The memory, shown in FIG. 6, consists of three series-connected CD 4024 A binary counters for each memory cell thus providing capacity for 21 binary stages for each memory cell or a total count per cell of 221 -1 or 2,097,151; since in this example six speed gates and three wind direction gates feed the memory, the memory contains nine cells each with three series connected CD 4024 A binary counters. Negative transitions, from the speed and wind direction gates, appearing at the input 1 advance the count. The memory is manually reset after readout by inducing a high voltage level at pin 2 of all counters.
Readout from the memory is diagrammed in FIG. 7. The selector switch 9P24T connects the selected binary outputs from each cell to the CA 3082 transistor circuits which operate as emitter followers. The MV10C light emitting diodes (LED's) illuminate at the presence of a 1 in the binary count; the readout may also be punched on cards if desired.
If signal conditioning of the wind speed sensor signal is necessary, it can be provided with a signal conditioner placed between the sensor and the reset and timer control. Signal conditioning circuitry for a typical voltage-generating type anemometer is shown in FIG. 8. The negative voltage produced by the anemometer is integrated in a linear manner by the 2.0μF capacitor connected from the output to the negative input of the operational amplifier (3230/12C). The programmable unijunction transistor 2N6027 compares the positive output voltage of the amplifier with a reference voltage from the 4.05v battery. When the integrated output from the amplifier exceeds the firing voltage of the 2N6027 transistor, the transistor turns on, firing the 3N81 silicon-controlled switch which in turn discharges the integrating capacitor (2.0μF). This discharge provides the pulse H for input to the reset and timer control. The amount of wind travel used as the basic unit for measurement depends on the timing of the pulses from the signal conditioner. This time, and therefore the base unit of wind travel, may be varied by selection of the integrating capacitor and the series input resistance (3-4M).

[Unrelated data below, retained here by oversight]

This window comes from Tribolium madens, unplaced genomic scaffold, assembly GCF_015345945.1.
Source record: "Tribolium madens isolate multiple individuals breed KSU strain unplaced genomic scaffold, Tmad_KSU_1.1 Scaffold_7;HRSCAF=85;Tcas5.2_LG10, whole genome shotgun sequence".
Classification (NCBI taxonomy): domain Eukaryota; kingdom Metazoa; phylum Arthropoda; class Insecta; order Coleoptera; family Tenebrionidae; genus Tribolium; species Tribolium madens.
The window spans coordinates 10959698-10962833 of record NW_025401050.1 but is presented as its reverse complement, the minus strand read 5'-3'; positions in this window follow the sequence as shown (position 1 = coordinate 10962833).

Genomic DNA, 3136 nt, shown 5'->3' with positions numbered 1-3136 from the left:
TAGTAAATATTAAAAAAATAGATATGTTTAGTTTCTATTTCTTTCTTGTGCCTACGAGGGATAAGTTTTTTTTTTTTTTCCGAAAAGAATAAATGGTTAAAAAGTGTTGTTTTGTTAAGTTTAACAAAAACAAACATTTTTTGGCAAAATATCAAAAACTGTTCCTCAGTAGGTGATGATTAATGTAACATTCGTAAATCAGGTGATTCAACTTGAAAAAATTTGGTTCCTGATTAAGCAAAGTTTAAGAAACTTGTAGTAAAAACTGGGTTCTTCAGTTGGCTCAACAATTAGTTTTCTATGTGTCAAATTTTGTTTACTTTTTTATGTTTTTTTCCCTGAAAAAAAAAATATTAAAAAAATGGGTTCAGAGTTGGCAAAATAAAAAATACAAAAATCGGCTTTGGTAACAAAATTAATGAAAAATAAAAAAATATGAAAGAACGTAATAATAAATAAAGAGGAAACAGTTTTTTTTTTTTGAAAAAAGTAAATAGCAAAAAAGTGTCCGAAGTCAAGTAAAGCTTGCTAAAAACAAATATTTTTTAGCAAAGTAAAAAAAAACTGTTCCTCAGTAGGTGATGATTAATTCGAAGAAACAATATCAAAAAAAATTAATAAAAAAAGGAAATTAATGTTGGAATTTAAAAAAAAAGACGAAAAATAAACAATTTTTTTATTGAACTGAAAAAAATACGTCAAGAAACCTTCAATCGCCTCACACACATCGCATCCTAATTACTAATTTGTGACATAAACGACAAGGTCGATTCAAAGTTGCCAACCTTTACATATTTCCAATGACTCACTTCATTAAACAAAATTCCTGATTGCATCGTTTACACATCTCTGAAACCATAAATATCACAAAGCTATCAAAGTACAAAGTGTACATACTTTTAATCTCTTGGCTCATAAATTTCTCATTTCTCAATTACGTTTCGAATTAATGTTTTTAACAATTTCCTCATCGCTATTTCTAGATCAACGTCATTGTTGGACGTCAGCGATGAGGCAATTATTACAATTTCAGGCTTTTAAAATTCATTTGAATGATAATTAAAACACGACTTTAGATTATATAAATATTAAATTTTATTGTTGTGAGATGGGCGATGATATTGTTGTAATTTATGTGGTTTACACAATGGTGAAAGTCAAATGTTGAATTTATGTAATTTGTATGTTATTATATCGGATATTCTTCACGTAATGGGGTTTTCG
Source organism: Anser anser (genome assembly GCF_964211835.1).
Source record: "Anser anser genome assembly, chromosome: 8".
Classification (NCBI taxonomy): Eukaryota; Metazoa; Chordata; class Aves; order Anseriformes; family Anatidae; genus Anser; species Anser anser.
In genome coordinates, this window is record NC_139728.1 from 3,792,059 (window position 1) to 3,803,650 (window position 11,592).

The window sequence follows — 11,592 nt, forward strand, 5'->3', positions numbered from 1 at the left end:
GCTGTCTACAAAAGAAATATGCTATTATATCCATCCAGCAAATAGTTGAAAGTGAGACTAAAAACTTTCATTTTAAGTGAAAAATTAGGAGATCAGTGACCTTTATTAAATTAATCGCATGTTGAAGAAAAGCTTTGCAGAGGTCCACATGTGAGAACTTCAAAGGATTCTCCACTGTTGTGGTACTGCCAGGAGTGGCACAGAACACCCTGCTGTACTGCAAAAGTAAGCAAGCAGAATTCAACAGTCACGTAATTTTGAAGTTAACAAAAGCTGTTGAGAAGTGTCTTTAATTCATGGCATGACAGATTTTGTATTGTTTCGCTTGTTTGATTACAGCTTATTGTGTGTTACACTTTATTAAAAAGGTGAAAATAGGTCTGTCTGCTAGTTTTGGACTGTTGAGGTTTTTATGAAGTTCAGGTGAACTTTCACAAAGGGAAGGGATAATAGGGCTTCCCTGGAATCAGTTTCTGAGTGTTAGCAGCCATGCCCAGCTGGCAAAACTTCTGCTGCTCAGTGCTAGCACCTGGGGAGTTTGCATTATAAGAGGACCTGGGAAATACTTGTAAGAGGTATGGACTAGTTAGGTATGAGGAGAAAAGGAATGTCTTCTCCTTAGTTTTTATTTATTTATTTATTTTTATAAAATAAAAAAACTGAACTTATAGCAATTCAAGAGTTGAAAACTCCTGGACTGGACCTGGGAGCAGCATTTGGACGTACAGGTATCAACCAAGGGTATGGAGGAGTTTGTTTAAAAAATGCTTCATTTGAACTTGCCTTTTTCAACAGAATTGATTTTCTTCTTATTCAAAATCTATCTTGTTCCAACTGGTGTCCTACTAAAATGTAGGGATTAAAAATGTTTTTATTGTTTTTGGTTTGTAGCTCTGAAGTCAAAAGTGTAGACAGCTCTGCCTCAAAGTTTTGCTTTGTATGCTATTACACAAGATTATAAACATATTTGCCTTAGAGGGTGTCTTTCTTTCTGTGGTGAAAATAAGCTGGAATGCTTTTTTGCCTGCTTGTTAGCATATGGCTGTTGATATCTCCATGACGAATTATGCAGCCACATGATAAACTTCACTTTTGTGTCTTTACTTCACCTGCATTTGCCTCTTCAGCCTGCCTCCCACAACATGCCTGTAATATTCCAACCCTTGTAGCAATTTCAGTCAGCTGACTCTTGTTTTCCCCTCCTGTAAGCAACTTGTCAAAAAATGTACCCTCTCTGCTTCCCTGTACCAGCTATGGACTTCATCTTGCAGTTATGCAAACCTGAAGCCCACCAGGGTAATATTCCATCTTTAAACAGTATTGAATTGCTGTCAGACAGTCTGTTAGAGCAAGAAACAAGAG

In the normal operating mode the readout portion of the device is inactive. Under these conditions, power dissipation in the device is approximately 15 milliwatts (7.5v × .002A) with the majority of this consumed in the oscillator circuit. An improved oscillator, described in RCA Application Note ICAN-6539, reduces power consumption by approximately a factor of 10 or to approximately 1.5 milliwatts. Referring to FIG. 2, this RCA oscillator replaces all of the diagrammed oscillator circuit (all circuitry to the left of line ZZ).